View Article: PubMed Central - PubMed

ABSTRACT

A model of muscle contraction is proposed, assuming loose coupling between power strokes and ATP hydrolysis of a myosin head. The energy borrowing mechanism is introduced in a cross-bridge cycle that borrows energy from the environment to cover the necessary energy for enthalpy production during sliding movement. Important premises for modeling are as follows: 1) the interaction area where a myosin head slides is supposed to be on an actin molecule; 2) the actomyosin complex is assumed to generate force F(θ), which slides the myosin head M* in the interaction area; 3) the direction of the force F(θ) varies in proportion to the load P; 4) the energy supplied by ATP hydrolysis is used to retain the myosin head in the high-energy state M*, and is not used for enthalpy production; 5) the myosin head enters a hydration state and dehydration state repeatedly during the cross-bridge cycle. The dehydrated myosin head recovers its hydrated state by hydration in the surrounding medium; 6) the energy source for work and heat production liberated by the AM* complex is of external origin. On the basis of these premises, the model adequately explains the experimental results observed at various levels in muscular samples: 1) twist in actin filaments observed in shortening muscle fibers; 2) the load-velocity relationship in single muscle fiber; 3) energy balance among enthalpy production, the borrowed energy and the energy supplied by ATP hydrolysis during muscle contraction. Force F(θ) acting on the myosin head is depicted.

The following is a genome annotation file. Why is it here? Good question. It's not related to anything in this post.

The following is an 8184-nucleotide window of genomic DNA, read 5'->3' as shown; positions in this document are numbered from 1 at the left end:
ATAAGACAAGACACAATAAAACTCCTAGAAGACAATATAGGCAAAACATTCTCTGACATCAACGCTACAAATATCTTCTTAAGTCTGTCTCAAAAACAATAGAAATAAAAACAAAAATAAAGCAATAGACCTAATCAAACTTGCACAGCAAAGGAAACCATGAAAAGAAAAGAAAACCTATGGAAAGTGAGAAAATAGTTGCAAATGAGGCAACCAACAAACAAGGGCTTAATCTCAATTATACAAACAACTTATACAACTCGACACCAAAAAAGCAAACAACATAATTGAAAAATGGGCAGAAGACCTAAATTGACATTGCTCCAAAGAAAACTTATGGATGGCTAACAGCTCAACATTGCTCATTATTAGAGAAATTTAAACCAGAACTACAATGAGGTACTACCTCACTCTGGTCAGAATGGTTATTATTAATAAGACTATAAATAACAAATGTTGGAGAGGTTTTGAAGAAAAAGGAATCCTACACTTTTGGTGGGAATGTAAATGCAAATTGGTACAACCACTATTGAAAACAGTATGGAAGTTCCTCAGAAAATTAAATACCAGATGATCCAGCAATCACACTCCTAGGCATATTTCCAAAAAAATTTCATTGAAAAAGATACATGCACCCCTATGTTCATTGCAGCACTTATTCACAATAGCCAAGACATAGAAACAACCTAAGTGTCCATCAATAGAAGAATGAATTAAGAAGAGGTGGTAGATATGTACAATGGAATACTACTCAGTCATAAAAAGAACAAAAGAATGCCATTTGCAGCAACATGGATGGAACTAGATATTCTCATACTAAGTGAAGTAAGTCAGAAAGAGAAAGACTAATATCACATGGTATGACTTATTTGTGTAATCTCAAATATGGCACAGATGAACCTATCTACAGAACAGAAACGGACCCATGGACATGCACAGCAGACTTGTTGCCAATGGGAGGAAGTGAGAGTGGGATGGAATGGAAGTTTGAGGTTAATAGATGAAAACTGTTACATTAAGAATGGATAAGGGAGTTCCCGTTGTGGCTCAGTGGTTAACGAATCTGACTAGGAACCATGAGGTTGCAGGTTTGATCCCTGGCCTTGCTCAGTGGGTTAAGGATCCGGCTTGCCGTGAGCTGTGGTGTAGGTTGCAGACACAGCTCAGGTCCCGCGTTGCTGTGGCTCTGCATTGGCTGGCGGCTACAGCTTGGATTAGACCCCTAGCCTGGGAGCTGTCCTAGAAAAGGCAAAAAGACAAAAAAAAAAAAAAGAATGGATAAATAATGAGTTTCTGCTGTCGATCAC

No MeSH data available.